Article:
Jerome Hines

Long-serving bass at the Metropolitan Opera, New York

Jerome Albert Link Heinz (Jerome Hines), singer, composer and writer: born Hollywood, California 8 November 1921; married 1952 Lucia Evangelista (died 2000; four sons); died New York 4 February 2003.

The American bass Jerome Hines, whose career as a singer lasted well over half a century, spent 41 of those years at the Metropolitan Opera, New York.

His enormous repertory, spanning from Handel to Britten and Stravinsky, included Italian, German, Russian and French works. His unusual height, of 6 ft 6 in, and unusual thinness were great assets in the many roles of authority that he sang, but were also put to wonderful use in one of his few comic roles, Don Basilio in Rossini's Il barbiere di Siviglia. In his mid-thirties Hines became a born-again Christian, and later composed an opera on the life of Christ, I am the Way.

Jerome Heinz (his real name) was born in Hollywood in 1921. He studied chemistry, mathematics and physics at the University of California in Los Angeles, at the same time taking singing lessons with Gennaro Curci. He made his stage début as Bill Bobstay in HMS Pinafore at the LA Civic Light Opera in 1940. The following year he made his operatic début at San Francisco at a popular matinée performance on 19 October 1941 as Monterone in Rigoletto. The title role was sung by the great American baritone Lawrence Tibbett. Heinz also sang two performances of Biterolf in Tannhäuser, whose protagonist was sung by the even more famous Danish tenor, Lauritz Melchior.

The publicity generated by this short season brought several offers of work from concert and operatic agencies, so Hines, as he had now become, decided to be a singer, not a chemist. From 1944 to 1946 he sang with the New Orleans Opera, and also appeared in Rio de Janeiro, Buenos Aires and Mexico City. He also sang in concerts conducted by Toscanini and with the maestro recorded the bass solos in Beethoven's Missa solemnis. In 1946 he won the Caruso award, and made his Metropolitan début on 21 November as the Officer in Boris Godunov. Graduating shortly to Pimen in the same opera, he finally moved on to Boris, which became his favourite role.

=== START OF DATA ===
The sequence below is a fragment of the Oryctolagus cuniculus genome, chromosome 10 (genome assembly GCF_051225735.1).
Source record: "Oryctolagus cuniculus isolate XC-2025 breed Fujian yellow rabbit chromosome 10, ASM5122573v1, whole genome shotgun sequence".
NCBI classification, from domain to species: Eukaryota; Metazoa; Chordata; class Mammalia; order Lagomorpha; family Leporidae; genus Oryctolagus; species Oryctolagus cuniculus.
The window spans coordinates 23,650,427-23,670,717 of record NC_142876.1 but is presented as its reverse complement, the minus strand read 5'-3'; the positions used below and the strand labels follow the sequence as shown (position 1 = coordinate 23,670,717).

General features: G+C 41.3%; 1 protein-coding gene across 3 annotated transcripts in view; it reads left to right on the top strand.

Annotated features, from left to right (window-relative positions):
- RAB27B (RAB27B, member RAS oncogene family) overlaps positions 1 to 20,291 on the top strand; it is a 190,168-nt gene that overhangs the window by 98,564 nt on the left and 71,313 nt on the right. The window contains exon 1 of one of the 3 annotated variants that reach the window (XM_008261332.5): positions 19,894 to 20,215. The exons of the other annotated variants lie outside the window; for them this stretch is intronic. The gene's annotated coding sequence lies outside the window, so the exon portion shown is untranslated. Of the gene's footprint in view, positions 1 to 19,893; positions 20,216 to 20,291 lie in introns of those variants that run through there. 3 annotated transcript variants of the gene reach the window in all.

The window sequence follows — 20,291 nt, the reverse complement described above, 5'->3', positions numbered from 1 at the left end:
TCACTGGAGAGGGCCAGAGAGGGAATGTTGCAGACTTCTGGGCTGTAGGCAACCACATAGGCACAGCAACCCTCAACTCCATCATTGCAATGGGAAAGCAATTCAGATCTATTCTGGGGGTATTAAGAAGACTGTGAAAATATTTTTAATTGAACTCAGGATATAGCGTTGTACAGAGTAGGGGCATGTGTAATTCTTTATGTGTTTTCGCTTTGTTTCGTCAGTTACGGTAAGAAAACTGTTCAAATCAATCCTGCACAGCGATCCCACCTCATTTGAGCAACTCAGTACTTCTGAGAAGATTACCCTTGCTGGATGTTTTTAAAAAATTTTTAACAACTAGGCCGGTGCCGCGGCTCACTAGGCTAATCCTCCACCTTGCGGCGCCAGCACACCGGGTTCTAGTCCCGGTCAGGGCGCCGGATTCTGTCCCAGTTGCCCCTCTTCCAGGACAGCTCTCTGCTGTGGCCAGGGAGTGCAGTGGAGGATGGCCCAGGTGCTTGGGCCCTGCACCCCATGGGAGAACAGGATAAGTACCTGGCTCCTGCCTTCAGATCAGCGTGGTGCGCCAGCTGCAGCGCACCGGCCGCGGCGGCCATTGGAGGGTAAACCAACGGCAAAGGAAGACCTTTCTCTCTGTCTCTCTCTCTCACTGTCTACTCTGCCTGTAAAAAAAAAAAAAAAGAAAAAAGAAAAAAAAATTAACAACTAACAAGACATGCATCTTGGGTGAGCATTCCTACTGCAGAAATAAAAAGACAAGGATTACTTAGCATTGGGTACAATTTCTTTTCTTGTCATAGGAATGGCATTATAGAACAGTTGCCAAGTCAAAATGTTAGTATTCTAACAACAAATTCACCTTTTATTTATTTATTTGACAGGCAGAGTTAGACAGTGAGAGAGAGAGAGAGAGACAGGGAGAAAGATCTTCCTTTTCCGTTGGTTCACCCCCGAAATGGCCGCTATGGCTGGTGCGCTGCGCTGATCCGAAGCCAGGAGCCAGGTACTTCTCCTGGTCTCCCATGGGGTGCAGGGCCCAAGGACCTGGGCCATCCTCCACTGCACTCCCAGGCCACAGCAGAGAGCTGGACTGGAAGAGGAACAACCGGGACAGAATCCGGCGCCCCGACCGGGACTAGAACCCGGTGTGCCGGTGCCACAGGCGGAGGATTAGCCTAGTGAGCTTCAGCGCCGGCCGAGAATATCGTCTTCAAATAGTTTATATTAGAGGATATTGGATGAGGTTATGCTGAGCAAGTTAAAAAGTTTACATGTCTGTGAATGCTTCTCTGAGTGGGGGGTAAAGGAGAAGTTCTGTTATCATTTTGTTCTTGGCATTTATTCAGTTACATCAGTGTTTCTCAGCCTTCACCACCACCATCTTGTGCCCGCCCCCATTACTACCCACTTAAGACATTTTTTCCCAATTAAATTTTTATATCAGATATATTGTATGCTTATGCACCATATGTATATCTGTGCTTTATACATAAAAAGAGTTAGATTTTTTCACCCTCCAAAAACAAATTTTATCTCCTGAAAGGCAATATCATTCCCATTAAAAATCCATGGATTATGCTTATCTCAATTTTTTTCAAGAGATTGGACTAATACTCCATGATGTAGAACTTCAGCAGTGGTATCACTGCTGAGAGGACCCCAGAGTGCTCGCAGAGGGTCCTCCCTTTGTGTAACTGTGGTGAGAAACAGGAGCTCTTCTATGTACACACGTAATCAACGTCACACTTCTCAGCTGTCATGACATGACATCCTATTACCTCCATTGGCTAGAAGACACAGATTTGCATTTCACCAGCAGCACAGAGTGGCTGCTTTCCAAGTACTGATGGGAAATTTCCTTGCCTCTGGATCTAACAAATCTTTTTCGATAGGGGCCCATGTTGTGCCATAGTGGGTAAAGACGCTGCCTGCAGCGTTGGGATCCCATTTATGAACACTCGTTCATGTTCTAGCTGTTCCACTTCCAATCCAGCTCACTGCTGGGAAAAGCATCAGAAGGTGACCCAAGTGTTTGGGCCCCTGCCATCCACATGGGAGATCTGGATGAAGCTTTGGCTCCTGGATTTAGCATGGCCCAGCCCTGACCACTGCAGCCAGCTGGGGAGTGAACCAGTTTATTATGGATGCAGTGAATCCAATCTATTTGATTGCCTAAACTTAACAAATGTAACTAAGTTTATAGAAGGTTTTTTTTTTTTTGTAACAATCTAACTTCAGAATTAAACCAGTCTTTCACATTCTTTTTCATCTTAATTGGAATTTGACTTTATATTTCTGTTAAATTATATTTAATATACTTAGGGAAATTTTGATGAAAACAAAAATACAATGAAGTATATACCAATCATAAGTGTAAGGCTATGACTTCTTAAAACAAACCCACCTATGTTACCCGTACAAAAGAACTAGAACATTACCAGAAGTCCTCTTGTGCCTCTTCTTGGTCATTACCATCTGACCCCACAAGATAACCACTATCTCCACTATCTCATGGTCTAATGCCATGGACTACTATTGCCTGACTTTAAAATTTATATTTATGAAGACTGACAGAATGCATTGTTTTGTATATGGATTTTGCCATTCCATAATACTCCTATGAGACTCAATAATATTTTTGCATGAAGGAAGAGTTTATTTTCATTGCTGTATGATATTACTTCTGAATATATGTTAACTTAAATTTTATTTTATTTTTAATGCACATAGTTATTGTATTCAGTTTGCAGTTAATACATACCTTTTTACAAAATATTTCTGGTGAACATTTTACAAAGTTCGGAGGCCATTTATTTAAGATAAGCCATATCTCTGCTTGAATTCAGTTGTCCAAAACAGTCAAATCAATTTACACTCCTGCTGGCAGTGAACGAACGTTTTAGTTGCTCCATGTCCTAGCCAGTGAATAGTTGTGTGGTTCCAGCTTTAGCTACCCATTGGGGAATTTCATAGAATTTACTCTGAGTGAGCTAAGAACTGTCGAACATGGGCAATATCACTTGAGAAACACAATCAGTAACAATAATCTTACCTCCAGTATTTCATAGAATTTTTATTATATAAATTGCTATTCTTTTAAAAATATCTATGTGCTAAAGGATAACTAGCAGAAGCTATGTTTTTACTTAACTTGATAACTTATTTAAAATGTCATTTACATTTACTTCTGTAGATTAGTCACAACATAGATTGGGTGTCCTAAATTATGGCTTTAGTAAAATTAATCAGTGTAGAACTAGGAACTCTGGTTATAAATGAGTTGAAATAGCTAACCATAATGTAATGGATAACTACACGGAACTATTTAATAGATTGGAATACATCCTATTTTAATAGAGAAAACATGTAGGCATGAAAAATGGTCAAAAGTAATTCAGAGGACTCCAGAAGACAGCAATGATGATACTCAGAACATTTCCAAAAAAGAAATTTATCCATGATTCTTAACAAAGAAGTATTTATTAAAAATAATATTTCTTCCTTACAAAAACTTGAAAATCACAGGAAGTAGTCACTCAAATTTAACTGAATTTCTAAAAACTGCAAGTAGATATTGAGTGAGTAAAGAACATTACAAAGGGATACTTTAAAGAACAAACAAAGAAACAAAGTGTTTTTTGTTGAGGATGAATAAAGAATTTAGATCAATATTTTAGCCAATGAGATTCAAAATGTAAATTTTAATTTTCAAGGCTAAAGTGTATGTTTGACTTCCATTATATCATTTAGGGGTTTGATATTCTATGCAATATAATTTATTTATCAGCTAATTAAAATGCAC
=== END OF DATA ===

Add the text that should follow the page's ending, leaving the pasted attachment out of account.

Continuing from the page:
During the next four decades Hines sang 45 roles at the Metropolitan alone. These included Sparafucile in Rigoletto, Colline in La bohème, the High Priest Ramfis in Aida – one of his most imposing characterisations – Swallow in Peter Grimes, Banquo in Macbeth, Mephistopheles in Faust, Sarastro in The Magic Flute and two roles in Verdi's Don Carlos, King Philip II and the Grand Inquisitor. These were among his very finest roles. In 1953 Hines came to the Edinburgh Festival to sing Nick Shadow in The Rake's Progress, the British stage premiere of Stravinsky's opera, presented by Glyndebourne. The bass's long thin frame was exactly right for Shadow, while his very large, deep voice and superb diction also suited the music to perfection.

The following year Hines sang Mozart's Don Giovanni, a role he also took on at the Met, in Munich. In 1958 he appeared at La Scala, Milan, in the title role of Handel's Hercules, and the same year began a five-year stint at Bayreuth, singing Gurnemanz in Parsifal. Later he sang King Marke in Tristan und Isolde and Wotan in Die Walküre. His Wagner repertory in New York also included Hunding in Die Walküre and Wotan in Das Rheingold.